I’m interested in plasma cosmology and an electric universe because for starters it simply seems to be more scientific. Observations match up more with experiments and established Science. But seeing the Sun as an electric discharge phenomenon also heralds the enormous shift we are going through. The awareness of an electric universe reflects the rapid establishment of energy medicine that treats health from primary causes – electromagnetic fields … electricity, and which will eventually replace a medicine based on chemicals and “ops”.
So it is with some disappointment that I’ve been reading the monograph by Bruce Talbott and Wal Thornhill, Thunderbolts of the Gods. I have always found their electric universe Science very welcome and enlightening … I wish them well with that. But their mythological interpretations appear muddy and out of focus. Their unnecessary attachment to Velikovsky seems to be part of their wider desire to attach significance to catastrophism, complete with pictures of an Earth being attacked by a close encounter with another planet. Future evidence may bear out such fantasies but for now the comparisons appear trivial in the face of a world shifting from materialist to much more holistic, electrical, plasma/aether world views.
What is much more worrying from both Velikovsky and Talbott / Thornhill is their cultural imperialism. Did Velikovsky ever consult with many of the traditions still alive today that actually understand the mythology that he cites ? I don’t think he did, did he ? The same with Talbott / Thornhill who make the same mistake that people have made with Maya mythology and legends. Industrialised Westerners culturally appropriate a world view for themselves from a culture that is still alive. It is conveniently forgotten that the Maya are still living in Mexico and Central America. Even when some are aware of that fact they still seem to go on and make their own interpretations of that culture. A very western cultural blind spot that marvels in the face of other cultures but has an in built superiority complex.
I suspect the two lobed “thunderbolt” symbol that Talbott and Thornhill quote is simply an ancient echo of the same plasma Science that we have developed today. Ancient Hindu Science for example could have come to the same conclusions and there are many hints of previous ancient discoveries of electricity. Their description of the Sumerian myth of Tiamat slaying the dark Marduk dragon is extraordinary. Exposing an ancient cyclical theme of the darkness at the end of every cosmic age being usurped by plasma/electricity/aether.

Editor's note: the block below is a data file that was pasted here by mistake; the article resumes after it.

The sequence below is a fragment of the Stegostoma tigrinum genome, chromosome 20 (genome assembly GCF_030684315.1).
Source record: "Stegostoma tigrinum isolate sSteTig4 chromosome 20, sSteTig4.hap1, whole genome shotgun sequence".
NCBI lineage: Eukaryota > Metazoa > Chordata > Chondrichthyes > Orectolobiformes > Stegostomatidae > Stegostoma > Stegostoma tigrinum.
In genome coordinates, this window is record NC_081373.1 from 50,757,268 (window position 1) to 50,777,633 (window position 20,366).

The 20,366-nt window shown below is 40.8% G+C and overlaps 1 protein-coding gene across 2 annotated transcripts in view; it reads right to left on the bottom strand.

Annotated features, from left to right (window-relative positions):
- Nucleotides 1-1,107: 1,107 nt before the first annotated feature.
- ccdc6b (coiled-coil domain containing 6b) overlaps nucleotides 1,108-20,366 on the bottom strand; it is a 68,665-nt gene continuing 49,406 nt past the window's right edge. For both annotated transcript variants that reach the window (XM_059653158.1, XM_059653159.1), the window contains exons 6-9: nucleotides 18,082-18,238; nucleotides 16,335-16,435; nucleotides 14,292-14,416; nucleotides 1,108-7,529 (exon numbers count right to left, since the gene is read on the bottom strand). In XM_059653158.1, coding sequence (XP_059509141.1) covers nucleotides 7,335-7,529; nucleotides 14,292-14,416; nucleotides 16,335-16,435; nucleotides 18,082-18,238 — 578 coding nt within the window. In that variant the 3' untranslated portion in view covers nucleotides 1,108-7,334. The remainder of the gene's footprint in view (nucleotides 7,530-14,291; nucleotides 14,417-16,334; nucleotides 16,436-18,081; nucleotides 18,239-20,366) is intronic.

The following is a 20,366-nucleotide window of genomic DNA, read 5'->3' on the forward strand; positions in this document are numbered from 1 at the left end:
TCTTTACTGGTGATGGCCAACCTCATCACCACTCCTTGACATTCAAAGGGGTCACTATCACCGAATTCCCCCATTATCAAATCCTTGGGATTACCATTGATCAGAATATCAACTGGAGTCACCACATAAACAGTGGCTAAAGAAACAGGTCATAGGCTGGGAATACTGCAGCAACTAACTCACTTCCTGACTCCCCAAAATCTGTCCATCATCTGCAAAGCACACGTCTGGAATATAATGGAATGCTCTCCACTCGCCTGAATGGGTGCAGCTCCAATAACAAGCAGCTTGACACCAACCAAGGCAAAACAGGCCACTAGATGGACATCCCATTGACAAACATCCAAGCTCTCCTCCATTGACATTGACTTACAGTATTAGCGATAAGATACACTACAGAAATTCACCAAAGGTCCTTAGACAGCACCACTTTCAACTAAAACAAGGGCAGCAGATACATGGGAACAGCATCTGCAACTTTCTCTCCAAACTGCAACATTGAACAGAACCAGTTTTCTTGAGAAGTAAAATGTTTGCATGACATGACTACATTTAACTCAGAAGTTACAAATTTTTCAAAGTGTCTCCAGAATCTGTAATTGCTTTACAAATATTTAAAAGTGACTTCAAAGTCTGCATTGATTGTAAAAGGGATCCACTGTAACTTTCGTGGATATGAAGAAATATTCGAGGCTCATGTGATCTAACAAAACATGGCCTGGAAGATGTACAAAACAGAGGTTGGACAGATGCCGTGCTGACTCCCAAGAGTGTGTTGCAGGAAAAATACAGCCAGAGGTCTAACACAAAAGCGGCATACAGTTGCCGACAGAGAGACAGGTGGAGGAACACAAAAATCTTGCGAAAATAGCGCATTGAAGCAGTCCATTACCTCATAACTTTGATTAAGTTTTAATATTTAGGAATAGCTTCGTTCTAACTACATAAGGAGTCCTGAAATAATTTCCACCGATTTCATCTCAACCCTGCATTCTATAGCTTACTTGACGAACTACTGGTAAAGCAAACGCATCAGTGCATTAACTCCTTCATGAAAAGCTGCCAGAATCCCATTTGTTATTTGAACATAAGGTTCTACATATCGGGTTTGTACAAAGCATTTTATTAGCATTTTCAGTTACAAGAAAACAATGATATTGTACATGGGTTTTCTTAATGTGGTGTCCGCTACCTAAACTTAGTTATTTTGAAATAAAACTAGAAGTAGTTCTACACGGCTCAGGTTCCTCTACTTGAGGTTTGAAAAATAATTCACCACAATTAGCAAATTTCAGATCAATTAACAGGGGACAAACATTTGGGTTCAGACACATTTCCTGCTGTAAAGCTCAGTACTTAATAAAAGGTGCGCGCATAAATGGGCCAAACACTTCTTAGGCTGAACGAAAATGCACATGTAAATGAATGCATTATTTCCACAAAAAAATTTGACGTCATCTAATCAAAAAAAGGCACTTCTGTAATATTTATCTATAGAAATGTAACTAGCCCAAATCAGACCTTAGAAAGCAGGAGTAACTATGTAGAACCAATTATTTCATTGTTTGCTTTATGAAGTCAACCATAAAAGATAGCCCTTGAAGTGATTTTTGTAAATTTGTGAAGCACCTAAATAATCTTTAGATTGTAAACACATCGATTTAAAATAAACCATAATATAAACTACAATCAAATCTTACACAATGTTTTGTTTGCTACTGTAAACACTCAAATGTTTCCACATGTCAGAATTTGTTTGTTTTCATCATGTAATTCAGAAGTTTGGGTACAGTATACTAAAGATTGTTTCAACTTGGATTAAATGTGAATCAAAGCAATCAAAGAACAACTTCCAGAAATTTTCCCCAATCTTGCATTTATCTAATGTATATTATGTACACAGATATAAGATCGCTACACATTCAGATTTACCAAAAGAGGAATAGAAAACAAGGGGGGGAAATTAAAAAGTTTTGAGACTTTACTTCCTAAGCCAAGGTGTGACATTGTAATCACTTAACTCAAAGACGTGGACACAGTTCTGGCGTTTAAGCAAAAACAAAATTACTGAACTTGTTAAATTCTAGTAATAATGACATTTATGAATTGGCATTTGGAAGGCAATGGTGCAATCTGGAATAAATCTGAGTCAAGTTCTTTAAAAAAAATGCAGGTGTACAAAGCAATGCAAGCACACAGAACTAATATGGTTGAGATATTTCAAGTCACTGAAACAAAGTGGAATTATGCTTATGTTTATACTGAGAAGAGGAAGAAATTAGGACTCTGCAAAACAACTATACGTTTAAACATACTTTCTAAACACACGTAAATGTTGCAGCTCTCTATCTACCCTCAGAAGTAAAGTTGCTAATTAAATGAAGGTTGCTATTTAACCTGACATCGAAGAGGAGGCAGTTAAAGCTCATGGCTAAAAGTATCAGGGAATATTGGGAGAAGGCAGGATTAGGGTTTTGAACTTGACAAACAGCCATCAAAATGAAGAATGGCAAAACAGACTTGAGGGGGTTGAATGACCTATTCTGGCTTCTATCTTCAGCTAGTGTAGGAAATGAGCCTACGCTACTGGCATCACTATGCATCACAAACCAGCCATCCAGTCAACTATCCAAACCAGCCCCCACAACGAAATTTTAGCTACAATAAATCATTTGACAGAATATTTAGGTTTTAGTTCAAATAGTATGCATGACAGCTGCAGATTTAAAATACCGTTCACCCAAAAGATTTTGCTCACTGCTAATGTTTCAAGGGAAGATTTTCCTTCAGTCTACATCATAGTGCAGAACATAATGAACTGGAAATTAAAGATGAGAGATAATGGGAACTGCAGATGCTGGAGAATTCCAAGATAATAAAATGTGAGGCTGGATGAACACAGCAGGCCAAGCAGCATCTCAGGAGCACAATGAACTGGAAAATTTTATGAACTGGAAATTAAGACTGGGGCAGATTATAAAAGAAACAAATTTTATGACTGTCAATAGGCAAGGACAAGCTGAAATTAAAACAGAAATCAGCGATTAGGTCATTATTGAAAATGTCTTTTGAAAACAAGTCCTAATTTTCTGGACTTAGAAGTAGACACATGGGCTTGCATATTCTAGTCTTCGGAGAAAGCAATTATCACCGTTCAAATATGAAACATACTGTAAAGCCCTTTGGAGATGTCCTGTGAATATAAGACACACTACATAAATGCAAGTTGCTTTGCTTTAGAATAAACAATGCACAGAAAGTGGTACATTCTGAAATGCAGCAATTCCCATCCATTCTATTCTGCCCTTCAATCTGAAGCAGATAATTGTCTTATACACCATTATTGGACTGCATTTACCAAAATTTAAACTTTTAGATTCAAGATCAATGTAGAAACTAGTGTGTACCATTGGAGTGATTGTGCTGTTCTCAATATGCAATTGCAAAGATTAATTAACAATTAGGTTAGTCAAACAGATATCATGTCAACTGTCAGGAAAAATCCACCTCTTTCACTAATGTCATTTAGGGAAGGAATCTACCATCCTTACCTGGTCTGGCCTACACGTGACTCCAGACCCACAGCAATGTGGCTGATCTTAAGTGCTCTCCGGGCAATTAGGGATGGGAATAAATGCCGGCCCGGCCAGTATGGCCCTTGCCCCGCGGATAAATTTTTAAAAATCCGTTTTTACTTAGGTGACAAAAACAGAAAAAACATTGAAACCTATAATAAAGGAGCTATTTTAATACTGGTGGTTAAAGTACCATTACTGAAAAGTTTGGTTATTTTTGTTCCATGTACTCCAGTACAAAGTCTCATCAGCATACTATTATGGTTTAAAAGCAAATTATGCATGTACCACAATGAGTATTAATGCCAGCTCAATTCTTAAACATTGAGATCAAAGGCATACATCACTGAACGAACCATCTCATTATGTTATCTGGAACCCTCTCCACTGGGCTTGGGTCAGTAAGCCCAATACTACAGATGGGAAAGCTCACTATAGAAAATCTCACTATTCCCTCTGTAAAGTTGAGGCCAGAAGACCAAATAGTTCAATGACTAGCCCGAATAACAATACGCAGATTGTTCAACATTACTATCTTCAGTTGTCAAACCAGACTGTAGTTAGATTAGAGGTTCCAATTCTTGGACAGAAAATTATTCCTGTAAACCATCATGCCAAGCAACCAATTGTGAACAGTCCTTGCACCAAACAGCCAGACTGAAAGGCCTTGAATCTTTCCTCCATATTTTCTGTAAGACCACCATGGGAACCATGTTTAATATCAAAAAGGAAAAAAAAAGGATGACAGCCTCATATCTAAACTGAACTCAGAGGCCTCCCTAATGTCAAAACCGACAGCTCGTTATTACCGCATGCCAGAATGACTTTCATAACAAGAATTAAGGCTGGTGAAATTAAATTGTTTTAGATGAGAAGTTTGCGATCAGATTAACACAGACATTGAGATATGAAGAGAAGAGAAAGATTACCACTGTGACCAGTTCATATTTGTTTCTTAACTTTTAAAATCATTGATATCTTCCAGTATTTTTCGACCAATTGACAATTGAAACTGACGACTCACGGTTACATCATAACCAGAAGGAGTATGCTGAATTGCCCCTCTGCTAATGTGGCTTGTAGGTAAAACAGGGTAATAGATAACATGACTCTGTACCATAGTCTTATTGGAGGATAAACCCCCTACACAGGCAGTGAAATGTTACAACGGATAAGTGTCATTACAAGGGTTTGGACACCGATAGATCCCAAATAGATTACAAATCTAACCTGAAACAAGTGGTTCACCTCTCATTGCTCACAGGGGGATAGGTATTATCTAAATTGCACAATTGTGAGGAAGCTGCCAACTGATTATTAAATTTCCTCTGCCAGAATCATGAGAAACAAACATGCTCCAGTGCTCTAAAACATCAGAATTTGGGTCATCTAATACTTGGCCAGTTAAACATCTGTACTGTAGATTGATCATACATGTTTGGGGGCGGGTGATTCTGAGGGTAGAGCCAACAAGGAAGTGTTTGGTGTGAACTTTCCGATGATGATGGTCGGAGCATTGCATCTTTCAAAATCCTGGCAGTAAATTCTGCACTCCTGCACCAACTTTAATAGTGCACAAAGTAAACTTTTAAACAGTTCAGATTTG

So it’s disappointing in the face of so much compelling scientific observations and evidence that the whole thunderbolts horse has to be weighed down by a lot of extra baggage. My recommendations are …
1. Dump Velikovsky. He’s like some creepy uncle who tells stories to children just to scare them.
2. If you want to bring mythology into it and then seek out the real experts … members of the culture that wrote the myths in the first place. They are still out there !
3. Concentrate on the Electric Universe alone. A subject surely worthy of clear examination and publicity without any muddying of the waters.
I highly recommend getting hold of the Thunderbolts monograph if only to see first hand what is wrong with many aspects of the scientific world view that Talbott and Thornhill advocate. This would hopefully enable more people to get to the wonderful plasma cosmology Science hidden underneath.
I just remembered why this kind of mythological interpretation is so flawed. In the book Jesus and the Lost Goddess the writers show how the Christian myths are carefully written to have multiple interpretations depending on the spiritual development of the reader. To over simplify a very elegant process – a materialist will see purely material events while a more advanced adept will see rich allegory and multiple meanings. The authors provide a large reference pool of original sources written by the actual writers of the Christian mythos. Are other world mythos like this ? It seems likely that coming in and making sweeping statements about cosmological events in the sky based on myths carefully written as spiritual guides is probably extremely disingenuous to say the least.